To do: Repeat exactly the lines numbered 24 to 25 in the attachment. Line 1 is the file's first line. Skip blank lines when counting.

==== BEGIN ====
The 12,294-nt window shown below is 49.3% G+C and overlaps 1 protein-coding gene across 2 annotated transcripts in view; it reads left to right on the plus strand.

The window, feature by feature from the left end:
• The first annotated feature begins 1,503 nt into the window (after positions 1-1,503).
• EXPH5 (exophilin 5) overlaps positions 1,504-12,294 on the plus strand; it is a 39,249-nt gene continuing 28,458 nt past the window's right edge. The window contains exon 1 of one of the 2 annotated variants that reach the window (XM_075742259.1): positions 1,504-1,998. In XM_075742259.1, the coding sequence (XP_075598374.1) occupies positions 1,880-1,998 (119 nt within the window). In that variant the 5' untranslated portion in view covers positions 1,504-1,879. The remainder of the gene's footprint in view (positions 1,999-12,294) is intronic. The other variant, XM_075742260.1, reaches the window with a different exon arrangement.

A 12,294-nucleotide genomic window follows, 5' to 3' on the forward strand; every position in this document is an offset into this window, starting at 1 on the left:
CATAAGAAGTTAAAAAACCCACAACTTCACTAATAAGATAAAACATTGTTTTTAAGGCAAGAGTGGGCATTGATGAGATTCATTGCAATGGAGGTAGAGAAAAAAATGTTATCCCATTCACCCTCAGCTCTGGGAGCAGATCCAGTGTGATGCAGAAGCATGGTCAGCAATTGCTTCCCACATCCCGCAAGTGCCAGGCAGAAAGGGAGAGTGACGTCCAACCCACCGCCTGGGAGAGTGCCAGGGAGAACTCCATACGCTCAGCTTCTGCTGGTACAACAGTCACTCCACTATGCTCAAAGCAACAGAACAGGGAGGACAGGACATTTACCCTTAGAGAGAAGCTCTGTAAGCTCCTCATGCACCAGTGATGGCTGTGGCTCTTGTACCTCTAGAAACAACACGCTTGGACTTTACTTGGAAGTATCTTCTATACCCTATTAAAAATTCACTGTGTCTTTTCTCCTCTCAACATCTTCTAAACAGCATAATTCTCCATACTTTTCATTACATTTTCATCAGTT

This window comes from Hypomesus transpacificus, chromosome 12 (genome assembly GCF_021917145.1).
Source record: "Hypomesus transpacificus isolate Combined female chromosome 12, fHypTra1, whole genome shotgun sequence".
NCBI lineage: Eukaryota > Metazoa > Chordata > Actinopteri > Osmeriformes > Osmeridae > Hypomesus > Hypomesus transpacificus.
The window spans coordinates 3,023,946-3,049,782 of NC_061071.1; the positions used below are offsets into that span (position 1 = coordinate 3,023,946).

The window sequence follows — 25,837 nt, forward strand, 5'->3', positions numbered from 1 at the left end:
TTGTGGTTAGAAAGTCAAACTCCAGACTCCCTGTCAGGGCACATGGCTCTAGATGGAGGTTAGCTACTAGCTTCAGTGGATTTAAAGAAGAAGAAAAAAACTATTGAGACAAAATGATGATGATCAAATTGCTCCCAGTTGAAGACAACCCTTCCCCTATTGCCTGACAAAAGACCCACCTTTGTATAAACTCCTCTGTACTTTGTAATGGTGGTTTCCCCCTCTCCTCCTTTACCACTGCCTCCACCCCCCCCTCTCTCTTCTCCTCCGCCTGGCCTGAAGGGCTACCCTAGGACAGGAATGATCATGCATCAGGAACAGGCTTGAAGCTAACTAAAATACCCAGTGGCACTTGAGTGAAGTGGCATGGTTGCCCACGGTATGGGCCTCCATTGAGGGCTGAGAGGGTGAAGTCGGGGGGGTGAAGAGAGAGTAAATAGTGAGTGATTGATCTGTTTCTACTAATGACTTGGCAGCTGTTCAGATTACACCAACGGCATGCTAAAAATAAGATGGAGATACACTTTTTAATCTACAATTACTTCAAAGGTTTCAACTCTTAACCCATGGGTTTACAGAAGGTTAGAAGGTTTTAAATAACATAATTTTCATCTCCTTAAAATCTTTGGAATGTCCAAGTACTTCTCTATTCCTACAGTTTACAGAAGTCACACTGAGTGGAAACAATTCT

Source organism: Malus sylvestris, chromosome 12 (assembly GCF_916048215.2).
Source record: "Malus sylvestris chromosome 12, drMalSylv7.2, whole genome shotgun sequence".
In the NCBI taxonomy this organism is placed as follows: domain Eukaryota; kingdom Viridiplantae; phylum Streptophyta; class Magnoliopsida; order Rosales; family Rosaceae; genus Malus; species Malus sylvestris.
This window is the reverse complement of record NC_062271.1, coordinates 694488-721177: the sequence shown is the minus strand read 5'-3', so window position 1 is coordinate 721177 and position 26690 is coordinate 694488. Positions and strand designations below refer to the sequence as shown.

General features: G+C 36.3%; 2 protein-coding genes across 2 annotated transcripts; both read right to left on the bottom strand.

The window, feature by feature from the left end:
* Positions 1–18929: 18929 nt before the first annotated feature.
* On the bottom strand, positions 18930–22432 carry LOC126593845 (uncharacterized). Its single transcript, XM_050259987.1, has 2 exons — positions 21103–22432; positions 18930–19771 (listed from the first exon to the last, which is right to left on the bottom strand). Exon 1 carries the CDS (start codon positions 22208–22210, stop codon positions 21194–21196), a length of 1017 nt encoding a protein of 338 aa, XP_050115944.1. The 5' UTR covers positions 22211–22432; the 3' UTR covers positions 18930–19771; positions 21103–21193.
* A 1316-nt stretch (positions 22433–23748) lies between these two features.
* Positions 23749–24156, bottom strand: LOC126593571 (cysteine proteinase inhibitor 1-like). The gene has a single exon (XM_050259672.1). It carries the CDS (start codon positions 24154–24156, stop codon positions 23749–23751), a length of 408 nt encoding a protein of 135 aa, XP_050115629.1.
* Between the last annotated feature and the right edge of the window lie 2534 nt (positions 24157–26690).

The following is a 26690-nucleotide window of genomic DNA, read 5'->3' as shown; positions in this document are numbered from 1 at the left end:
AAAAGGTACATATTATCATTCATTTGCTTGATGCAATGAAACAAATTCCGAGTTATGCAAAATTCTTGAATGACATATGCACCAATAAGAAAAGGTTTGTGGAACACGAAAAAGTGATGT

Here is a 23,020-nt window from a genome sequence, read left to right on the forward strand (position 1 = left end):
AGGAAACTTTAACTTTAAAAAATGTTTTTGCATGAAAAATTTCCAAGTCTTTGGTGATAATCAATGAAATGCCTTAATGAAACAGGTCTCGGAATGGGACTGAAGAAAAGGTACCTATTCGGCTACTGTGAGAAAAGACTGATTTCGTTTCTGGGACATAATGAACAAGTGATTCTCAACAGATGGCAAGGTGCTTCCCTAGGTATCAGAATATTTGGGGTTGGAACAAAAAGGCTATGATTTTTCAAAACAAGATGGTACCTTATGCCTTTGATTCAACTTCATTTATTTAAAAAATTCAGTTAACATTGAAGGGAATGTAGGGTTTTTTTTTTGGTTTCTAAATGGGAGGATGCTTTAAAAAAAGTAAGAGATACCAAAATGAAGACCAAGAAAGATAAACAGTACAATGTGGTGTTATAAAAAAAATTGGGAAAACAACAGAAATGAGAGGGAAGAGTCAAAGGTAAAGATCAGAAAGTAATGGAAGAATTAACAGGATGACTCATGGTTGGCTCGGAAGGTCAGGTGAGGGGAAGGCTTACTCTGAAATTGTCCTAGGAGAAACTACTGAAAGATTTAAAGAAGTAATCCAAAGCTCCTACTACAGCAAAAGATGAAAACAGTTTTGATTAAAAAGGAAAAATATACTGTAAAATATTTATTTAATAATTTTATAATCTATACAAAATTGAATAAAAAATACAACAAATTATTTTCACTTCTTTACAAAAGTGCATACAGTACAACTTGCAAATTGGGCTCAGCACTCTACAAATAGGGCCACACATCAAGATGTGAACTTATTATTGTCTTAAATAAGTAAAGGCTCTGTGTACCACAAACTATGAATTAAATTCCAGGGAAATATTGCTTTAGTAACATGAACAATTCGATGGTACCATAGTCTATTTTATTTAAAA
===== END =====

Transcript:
The following is a 26690-nucleotide window of genomic DNA, read 5'->3' as shown; positions in this document are numbered from 1 at the left end:
AAAAGGTACATATTATCATTCATTTGCTTGATGCAATGAAACAAATTCCGAGTTATGCAAAATTCTTGAATGACATATGCACCAATAAGAAAAGGTTTGTGGAACACGAAAAAGTGATGT